The defendant contends it was not permissible to inquire of Dr. Rothermich as to an ultimate issue. Thus, the question posed is whether the answers to the hypothetical questions propounded were of such scope as to amount to an invasion or usurpation of the jury's province. We think not, since in the light of the questions and answers themselves, the full and accurate instructions by the trial judge to the jury2 with regard to its consideration of them, and the opportunity of the jury to hear and consider the opinions of the medical experts on the defendant's side, based upon very similar questions, the jury was free to exercise its full and untrammeled judgment in the matter. Talley v. Mitchell, C.A. 6th, 1960, 275 F.2d 244; Dickerson v. Shepherd Warner Elevator Co., C.A. 6th, 1961, 287 F.2d 255, and other cases from this Circuit therein cited, including Detroit T. & I. R. Co. v. Banning, 1949, 6 Cir., 173 F.2d 752, cert. denied 338 U.S. 815, 70 S.Ct. 54, 94 L.Ed. 493, and People's Gas Co. of Kentucky v. Fitzgerald, 1951, 6 Cir., 188 F.2d 198, in which latter case it is noted:


"This court has stated that the general rule permits a witness experienced in technical matters and qualified to do so to give his opinion in a matter which is not one of common knowledge, although it involves an ultimate fact to be finally decided by the jury."


The Supreme Court of the United State said on this subject in United States v. Johnson, 319 U.S., 503, 519, 63 S.Ct. 1233, 1241, 87 L.Ed. 1546:


"* * * So long as proper guidance by a trial Court leaves the jury free to exercise its untrammeled judgment upon the worth and weight of testimony, and nothing is done to impair its freedom to bring in its verdict and not someone else's we ought not to be too finicky or fearful in allowing some discretion to trial judges in the conduct of a trial and in the appropriate submission of evidence within the general framework of familiar exclusionary rules."


In the view here expressed we find it unnecessary to discuss United States v. Spaulding, 293 U.S. 498, 55 S.Ct. 273, 79 L.Ed. 617 so heavily relied upon by the defendant, since we do not think it has application to the facts and circumstances of this case.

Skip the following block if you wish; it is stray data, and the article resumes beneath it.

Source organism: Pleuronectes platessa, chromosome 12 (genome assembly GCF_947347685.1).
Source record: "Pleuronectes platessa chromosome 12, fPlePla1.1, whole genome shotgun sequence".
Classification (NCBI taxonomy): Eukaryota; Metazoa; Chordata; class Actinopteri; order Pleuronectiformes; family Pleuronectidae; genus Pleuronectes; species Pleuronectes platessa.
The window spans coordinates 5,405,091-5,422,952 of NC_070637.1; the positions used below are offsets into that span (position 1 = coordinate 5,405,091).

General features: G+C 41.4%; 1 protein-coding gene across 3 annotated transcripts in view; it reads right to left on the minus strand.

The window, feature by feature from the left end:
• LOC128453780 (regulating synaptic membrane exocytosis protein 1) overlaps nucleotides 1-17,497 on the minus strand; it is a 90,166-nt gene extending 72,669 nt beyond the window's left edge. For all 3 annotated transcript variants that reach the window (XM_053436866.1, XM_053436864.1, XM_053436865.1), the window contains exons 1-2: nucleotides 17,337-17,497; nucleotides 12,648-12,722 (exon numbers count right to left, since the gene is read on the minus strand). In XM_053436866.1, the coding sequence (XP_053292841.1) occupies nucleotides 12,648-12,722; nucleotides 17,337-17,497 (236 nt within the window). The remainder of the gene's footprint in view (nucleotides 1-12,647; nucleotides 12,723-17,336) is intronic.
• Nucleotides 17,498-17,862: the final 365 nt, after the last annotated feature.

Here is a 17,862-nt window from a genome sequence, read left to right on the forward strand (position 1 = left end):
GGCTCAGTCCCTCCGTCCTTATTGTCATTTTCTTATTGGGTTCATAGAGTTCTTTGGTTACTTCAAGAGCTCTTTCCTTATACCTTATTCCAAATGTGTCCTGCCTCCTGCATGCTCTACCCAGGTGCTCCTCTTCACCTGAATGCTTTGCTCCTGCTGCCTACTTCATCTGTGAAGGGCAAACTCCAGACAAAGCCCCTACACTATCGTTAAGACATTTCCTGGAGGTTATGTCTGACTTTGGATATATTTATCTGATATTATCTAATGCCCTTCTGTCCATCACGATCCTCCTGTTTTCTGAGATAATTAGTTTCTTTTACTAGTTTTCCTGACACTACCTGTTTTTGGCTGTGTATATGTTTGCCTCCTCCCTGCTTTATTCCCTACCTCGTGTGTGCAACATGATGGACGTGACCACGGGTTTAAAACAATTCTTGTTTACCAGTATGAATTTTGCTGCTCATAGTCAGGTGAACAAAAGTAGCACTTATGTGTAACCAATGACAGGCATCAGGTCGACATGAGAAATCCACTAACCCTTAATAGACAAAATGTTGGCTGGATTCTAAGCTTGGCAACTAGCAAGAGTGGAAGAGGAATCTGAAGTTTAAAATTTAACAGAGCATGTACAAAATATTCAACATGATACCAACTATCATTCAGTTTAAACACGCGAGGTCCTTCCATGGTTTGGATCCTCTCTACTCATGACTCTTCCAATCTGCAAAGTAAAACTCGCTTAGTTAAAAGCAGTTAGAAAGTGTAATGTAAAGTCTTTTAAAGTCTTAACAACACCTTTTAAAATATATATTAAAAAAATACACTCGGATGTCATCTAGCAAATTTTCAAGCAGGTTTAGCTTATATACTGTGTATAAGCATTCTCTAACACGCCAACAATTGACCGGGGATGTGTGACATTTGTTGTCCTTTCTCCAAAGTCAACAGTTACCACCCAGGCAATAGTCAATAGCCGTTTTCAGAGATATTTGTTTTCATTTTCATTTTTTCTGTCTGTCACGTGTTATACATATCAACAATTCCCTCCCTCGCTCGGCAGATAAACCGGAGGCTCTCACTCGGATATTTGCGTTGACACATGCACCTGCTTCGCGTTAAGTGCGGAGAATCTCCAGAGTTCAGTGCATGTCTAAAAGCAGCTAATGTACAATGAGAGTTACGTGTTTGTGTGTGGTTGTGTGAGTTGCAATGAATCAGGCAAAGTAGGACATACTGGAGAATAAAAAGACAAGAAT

We find no merit in the criticism of the trial judge's instructions to the jury that:


"* * * In considering physical or mental infirmity, illness or disease, the court further charges you that normal considerations of age do not effect recovery under insurance contracts and are not within the meaning of the terms disease or bodily infirmity."


This instruction was in no sense prejudicial to the defendant. It did not, as contended by the defendant, place a burden upon it of showing the cerebral hemorrhage it claimed the insured suffered was due to more arteriosclerosis than is normally possessed by a person of 79 years.


The trial judge in the course of his charge reminded the jury as to the main issue a number of times; i. e., that it must find the cause of the insured's death was due entirely to accident and not disease before the plaintiffs could recover. The issue was one for the jury and there was no room for misunderstanding. The jury has resolved the issues in favor of the plaintiffs on substantial evidence that the death of the insured resulted from external, violent and accidental means. New York Life Ins. Co. v. Hoffman, C.A. 6th, 1954, 218 F.2d 465; Mutual Life Ins. Co. of New York v. Haynes, C.A. 6th, 1945, 149 F.2d 483; Nichols v. Loyal Protective Life Ins. Co., 1939, 63 Ohio App. 558, 27 N.E.2d 421.


Other questions raised by the defendant have been fully considered by the court and are found to be without merit.


The judgment of the District Court is affirmed.



As described by Dr. Rothermich, subdural hematoma is a bleeding inside the skull but outside of the brain. This bleeding is from a vein and not an artery. As there is little pressure in the vein the blood oozes out slowly, thus allowing a clot to form and gradually compress the brain. This is a slow process and results in materially reducing a person's intelligence level, and his ability to comprehend and to think


"Witnesses have been called to testify in this case which are designated in the law as medical experts who by their special means of observation, experience, training and peculiar advantages have a better or more extended means of knowing the nature and character of the subject matter inquired into on trial. Obviously, one of the elements entering into the value of the opinion of such a witness is the knowledge of the subject matter concerned which he testifies, not the knowledge which he professes but the knowledge he actually possesses. It would be proper for you to inquire into and consider the means of such knowledge of such witnesses; what opportunity they had of observing and learning the facts upon which their opinion was based; their ability and experience; their interest, bias or feeling or freedom therefrom; and, you give this class of testimony such weight and credit as in your judgment it is entitled to

"Hypothetical questions, that is questions based upon supposed facts have been propounded to these expert witnesses. In order that this testimony should be of any value all of the assumed facts forming the basis of the opinion would be found by you to exist and be true. The truth of each supposition in the hypothetical question is for your determination from the evidence. The evidence consists of the testimony that has been given to you from the witness stand together with the exhibits that have been introduced and accepted into evidence."